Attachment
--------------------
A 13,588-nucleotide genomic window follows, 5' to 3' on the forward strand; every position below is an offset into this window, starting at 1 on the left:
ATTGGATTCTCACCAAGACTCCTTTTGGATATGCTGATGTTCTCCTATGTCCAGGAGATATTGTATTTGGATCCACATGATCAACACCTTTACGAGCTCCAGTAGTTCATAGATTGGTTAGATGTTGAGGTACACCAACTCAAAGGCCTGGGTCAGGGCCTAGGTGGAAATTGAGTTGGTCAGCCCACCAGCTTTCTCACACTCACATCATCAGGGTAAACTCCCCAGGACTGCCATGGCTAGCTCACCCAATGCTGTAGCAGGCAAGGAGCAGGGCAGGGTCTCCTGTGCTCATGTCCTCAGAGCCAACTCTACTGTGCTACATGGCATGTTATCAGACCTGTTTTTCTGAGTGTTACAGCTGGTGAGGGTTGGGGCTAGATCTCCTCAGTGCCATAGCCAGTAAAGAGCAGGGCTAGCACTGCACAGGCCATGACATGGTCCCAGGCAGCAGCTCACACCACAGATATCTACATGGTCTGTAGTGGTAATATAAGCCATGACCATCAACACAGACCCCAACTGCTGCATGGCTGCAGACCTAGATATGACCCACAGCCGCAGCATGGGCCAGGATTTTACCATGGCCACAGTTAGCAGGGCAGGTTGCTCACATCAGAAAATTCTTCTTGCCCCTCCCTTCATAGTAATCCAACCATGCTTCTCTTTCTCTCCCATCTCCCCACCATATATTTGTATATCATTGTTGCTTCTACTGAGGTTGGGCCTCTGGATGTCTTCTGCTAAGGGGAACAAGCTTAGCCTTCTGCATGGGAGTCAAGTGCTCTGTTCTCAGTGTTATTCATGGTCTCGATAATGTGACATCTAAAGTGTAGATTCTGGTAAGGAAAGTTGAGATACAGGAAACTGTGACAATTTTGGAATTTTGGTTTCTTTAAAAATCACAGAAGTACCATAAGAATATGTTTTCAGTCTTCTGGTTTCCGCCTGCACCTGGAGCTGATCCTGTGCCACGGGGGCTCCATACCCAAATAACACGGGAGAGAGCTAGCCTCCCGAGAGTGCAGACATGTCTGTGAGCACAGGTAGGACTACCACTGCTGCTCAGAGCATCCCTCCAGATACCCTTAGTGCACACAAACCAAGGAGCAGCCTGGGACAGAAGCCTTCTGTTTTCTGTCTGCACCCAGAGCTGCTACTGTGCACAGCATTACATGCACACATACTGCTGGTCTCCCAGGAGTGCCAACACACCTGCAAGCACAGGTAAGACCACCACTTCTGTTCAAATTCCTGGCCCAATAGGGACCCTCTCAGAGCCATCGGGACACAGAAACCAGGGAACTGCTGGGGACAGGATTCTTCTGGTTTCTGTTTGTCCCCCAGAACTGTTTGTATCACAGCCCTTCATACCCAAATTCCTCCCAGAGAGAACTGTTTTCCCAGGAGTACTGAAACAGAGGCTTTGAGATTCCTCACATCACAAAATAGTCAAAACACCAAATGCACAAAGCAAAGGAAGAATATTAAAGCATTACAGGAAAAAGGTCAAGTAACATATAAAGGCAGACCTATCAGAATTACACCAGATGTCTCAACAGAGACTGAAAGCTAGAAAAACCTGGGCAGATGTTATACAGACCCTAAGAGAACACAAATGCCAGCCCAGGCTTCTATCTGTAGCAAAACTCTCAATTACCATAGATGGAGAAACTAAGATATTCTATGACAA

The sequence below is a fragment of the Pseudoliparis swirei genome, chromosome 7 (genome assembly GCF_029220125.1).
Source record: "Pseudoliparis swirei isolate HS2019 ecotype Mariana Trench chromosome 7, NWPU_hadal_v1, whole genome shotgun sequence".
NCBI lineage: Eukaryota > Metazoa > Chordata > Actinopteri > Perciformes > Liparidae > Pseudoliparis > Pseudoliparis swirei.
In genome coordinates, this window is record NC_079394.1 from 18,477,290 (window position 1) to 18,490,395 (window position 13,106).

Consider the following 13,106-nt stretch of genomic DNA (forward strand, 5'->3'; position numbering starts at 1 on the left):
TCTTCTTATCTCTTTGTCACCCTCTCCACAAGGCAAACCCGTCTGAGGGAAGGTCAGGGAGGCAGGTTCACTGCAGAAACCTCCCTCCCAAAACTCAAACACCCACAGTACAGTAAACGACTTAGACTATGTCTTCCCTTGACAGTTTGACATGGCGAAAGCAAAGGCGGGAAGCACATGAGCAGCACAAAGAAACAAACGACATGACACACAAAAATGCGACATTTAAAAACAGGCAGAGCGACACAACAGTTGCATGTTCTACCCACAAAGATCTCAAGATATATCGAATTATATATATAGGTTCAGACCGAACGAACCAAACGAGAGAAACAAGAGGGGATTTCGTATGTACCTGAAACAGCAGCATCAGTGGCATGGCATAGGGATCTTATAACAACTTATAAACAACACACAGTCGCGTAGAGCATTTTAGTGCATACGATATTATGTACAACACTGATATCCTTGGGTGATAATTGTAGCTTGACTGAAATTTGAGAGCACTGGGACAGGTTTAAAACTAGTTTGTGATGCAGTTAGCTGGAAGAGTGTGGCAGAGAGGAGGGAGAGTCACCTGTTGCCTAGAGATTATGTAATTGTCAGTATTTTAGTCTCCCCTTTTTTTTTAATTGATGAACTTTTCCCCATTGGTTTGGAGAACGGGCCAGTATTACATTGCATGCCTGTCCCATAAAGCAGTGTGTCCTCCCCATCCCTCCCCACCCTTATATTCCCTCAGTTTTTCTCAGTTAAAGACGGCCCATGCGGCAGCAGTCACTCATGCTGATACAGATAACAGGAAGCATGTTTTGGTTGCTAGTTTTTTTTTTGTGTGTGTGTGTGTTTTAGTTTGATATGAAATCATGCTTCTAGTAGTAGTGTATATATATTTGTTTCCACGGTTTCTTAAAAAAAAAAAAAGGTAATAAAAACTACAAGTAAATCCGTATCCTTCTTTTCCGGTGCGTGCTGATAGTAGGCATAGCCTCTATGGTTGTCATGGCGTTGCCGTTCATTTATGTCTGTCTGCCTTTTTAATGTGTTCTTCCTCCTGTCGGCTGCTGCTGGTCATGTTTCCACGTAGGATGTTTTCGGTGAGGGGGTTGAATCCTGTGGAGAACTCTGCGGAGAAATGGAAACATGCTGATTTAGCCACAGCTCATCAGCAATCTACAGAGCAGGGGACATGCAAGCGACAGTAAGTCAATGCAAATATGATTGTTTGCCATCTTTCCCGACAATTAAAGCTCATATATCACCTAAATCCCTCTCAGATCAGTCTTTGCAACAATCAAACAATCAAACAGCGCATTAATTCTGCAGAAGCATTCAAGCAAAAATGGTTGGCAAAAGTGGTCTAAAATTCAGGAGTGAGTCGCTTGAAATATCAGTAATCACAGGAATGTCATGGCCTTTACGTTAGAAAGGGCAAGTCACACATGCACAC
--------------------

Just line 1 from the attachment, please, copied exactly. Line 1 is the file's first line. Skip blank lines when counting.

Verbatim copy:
A 13,588-nucleotide genomic window follows, 5' to 3' on the forward strand; every position below is an offset into this window, starting at 1 on the left: